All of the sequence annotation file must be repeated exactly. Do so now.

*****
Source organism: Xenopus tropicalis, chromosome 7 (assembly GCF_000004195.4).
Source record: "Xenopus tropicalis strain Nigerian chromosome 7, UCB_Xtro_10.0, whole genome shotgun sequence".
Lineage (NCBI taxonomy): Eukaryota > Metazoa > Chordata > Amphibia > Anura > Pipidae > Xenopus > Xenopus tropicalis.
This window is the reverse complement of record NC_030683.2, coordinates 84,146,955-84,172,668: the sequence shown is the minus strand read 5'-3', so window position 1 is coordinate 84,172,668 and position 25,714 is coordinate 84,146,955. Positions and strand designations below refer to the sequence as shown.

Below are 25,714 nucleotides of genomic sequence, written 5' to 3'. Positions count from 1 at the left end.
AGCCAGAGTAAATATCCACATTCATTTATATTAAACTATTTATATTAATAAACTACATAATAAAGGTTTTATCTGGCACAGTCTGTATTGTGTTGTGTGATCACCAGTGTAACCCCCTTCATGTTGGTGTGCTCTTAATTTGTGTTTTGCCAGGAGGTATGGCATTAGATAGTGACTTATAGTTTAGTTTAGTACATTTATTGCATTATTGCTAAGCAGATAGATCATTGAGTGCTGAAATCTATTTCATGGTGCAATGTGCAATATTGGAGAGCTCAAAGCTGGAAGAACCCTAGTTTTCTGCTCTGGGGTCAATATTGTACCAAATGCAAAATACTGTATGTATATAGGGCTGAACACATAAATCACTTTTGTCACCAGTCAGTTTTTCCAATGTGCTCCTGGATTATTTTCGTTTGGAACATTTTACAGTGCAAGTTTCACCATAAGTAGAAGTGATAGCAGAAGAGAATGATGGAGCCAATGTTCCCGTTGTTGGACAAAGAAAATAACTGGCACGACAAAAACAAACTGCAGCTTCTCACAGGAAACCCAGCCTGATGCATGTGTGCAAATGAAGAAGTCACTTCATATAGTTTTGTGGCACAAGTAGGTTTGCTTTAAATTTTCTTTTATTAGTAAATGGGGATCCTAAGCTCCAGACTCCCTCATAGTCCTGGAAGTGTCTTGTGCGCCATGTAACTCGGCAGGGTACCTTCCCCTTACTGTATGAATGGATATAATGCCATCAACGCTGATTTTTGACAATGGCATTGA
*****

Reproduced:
Source organism: Xenopus tropicalis, chromosome 7 (assembly GCF_000004195.4).
Source record: "Xenopus tropicalis strain Nigerian chromosome 7, UCB_Xtro_10.0, whole genome shotgun sequence".
Lineage (NCBI taxonomy): Eukaryota > Metazoa > Chordata > Amphibia > Anura > Pipidae > Xenopus > Xenopus tropicalis.
This window is the reverse complement of record NC_030683.2, coordinates 84,146,955-84,172,668: the sequence shown is the minus strand read 5'-3', so window position 1 is coordinate 84,172,668 and position 25,714 is coordinate 84,146,955. Positions and strand designations below refer to the sequence as shown.

Below are 25,714 nucleotides of genomic sequence, written 5' to 3'. Positions count from 1 at the left end.
AGCCAGAGTAAATATCCACATTCATTTATATTAAACTATTTATATTAATAAACTACATAATAAAGGTTTTATCTGGCACAGTCTGTATTGTGTTGTGTGATCACCAGTGTAACCCCCTTCATGTTGGTGTGCTCTTAATTTGTGTTTTGCCAGGAGGTATGGCATTAGATAGTGACTTATAGTTTAGTTTAGTACATTTATTGCATTATTGCTAAGCAGATAGATCATTGAGTGCTGAAATCTATTTCATGGTGCAATGTGCAATATTGGAGAGCTCAAAGCTGGAAGAACCCTAGTTTTCTGCTCTGGGGTCAATATTGTACCAAATGCAAAATACTGTATGTATATAGGGCTGAACACATAAATCACTTTTGTCACCAGTCAGTTTTTCCAATGTGCTCCTGGATTATTTTCGTTTGGAACATTTTACAGTGCAAGTTTCACCATAAGTAGAAGTGATAGCAGAAGAGAATGATGGAGCCAATGTTCCCGTTGTTGGACAAAGAAAATAACTGGCACGACAAAAACAAACTGCAGCTTCTCACAGGAAACCCAGCCTGATGCATGTGTGCAAATGAAGAAGTCACTTCATATAGTTTTGTGGCACAAGTAGGTTTGCTTTAAATTTTCTTTTATTAGTAAATGGGGATCCTAAGCTCCAGACTCCCTCATAGTCCTGGAAGTGTCTTGTGCGCCATGTAACTCGGCAGGGTACCTTCCCCTTACTGTATGAATGGATATAATGCCATCAACGCTGATTTTTGACAATGGCATTGA